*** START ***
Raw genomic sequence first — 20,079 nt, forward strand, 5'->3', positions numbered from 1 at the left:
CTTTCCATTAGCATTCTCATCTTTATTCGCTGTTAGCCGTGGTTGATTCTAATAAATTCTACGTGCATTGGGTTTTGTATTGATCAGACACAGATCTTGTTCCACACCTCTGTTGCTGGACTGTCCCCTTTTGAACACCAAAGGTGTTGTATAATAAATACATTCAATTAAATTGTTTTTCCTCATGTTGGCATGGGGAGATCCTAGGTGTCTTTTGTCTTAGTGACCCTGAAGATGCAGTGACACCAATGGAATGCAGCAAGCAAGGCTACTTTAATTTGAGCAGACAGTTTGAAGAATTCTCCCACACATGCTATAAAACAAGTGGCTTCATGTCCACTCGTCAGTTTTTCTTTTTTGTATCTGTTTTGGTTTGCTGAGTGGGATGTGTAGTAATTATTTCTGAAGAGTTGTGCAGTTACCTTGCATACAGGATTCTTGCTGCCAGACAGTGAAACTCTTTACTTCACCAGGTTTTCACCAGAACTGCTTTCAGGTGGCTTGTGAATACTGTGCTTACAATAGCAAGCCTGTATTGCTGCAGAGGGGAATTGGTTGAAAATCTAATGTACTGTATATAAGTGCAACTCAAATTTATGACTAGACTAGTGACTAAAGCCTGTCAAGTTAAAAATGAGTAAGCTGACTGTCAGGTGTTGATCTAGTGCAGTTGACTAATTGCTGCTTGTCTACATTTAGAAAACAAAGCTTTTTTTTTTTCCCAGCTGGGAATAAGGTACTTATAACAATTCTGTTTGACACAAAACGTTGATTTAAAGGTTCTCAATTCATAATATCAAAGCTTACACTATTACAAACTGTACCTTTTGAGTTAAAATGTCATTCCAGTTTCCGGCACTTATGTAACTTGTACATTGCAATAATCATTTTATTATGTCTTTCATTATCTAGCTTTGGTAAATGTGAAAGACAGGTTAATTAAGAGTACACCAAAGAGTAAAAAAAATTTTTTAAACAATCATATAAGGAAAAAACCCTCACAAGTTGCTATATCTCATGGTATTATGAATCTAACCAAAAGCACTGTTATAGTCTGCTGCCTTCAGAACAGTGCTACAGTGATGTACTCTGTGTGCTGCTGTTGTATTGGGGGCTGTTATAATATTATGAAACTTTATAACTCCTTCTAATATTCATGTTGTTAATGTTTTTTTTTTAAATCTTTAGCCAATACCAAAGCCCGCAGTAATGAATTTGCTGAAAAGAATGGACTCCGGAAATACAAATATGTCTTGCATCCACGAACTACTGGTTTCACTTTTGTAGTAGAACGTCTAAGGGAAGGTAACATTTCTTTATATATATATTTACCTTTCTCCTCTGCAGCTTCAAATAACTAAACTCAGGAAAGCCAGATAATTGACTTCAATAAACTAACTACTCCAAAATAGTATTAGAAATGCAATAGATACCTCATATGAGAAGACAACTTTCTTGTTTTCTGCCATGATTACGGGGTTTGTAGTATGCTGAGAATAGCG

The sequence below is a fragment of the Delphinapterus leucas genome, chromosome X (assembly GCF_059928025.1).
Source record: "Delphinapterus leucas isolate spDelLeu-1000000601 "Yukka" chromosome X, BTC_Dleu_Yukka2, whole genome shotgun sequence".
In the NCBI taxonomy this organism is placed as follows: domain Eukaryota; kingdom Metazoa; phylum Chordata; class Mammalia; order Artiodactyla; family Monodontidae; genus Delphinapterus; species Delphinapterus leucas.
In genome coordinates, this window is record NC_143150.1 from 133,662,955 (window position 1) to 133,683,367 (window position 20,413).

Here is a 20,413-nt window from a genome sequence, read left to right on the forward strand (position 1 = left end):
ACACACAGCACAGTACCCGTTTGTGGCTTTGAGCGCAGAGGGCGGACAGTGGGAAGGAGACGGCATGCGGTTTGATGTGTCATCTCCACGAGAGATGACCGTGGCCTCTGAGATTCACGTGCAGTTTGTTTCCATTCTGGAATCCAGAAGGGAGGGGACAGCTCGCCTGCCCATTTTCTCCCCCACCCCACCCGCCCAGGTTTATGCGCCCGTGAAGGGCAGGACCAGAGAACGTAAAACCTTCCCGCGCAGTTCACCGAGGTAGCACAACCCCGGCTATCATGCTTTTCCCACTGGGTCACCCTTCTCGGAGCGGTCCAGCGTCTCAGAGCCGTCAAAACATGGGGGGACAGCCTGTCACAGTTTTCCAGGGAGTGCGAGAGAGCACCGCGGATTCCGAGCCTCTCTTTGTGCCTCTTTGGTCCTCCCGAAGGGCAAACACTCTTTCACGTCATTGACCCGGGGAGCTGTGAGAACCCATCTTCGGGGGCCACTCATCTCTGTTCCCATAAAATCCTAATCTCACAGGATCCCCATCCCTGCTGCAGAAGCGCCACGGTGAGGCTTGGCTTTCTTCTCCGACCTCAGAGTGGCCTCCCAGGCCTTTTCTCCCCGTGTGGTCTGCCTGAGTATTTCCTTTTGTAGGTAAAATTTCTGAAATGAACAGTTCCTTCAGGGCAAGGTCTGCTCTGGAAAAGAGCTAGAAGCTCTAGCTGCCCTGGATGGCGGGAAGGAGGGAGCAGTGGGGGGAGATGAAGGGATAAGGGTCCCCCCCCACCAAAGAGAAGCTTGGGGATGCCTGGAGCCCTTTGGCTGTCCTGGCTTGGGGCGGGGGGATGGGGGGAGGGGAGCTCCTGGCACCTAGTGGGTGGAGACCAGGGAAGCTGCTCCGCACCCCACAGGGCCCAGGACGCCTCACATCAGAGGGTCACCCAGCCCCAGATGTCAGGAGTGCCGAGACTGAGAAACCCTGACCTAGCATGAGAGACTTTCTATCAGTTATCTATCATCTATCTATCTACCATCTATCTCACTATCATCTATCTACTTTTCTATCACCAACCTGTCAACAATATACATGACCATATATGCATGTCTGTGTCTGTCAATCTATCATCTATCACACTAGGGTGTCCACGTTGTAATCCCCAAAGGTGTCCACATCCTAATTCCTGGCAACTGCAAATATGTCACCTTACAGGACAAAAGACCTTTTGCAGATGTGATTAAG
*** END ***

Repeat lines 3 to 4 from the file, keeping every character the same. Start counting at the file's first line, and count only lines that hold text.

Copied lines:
The sequence below is a fragment of the Delphinapterus leucas genome, chromosome X (assembly GCF_059928025.1).
Source record: "Delphinapterus leucas isolate spDelLeu-1000000601 "Yukka" chromosome X, BTC_Dleu_Yukka2, whole genome shotgun sequence".